In our August post Driving High Performance: Enhance Talent and Capability to Achieve Results we presented this equation: Available Talent + Performance Capability = Desired Results. In today’s post, we will elaborate on the Available Talent variable in that equation.
Is your Federal government organization efficient in applying available resources to optimize performance?
Well, that answer depends. If responsibility for organizational performance is limited to leaders and managers, then the answer is usually no. Employees will likely wait until performance-related decisions are made and direction comes down from above.
As a government leader/manager, you are of course responsible for guiding, directing, and managing the performance of your employees. What if you had a workforce that sees performance the way that you do? What if the contribution to the organizational performance was part of their own scope of performance? Individuals in this workforce would exhibit a performance mindset – a keen interest in their organization’s performance as well as their own.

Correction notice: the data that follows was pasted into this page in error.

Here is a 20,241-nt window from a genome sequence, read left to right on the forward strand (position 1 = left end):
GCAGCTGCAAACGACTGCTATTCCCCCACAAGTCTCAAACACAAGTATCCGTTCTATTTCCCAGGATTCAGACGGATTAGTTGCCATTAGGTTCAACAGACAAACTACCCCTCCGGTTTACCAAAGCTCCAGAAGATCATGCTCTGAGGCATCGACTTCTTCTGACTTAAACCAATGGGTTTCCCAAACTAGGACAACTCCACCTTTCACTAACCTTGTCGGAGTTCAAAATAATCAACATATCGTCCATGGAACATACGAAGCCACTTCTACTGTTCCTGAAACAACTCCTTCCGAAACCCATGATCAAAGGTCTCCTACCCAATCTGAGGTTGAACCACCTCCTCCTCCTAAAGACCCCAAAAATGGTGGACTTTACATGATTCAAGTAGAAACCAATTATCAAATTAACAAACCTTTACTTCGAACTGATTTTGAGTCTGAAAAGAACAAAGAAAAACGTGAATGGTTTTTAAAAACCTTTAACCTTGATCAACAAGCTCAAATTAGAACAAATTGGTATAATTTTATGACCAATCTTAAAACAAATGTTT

You can obtain such a workforce by enhancing your recruiting, hiring, and orientation process. A potential employee’s personal characteristics can provide clues to their capacity to contribute to your organization’s performance. Look to find future employees who exhibit three important characteristics:
- A focus on improvement
- A problem-solver mindset
- A bias for action
When you find them, provide the conditions they require to exhibit these characteristics. In future posts, we will discuss how to do this. In the meantime, let’s look at these characteristics individually.
A Focus on Improvement
Employees focused on improvement are interested in learning. They desire to 1) meet the organization’s performance expectations while 2) meet their own expectations for a satisfying work experience. Look for individuals that express a desire to do the following:
- Learning and Mastery: Learn their job thoroughly, constantly improve, and eventually master the work they do. Connect their performance to their organization’s success.
- Feedback and Affirmation: Receive feedback from coaches and mentors (e.g., colleagues and managers), apply it to improve their performance, and use it to confirm that they meet and exceed performance expectations.
- Contribution and Efficacy: Confirm that their work contributes to the organization and has a perceptible impact on its performance
These employees are highly likely to be genuinely engaged with their work and provide added capacity to pursue performance goals.
A Problem Solver Mindset
The quickening pace of change in the workplace increasingly impacts an organization’s performance at all levels. Change often occurs at the organization’s boundary, where front-line employees meet customers. Often, a response is delayed as management is informed, decides, and directs action. You can mitigate this challenge by looking for individuals who demonstrate an ability to: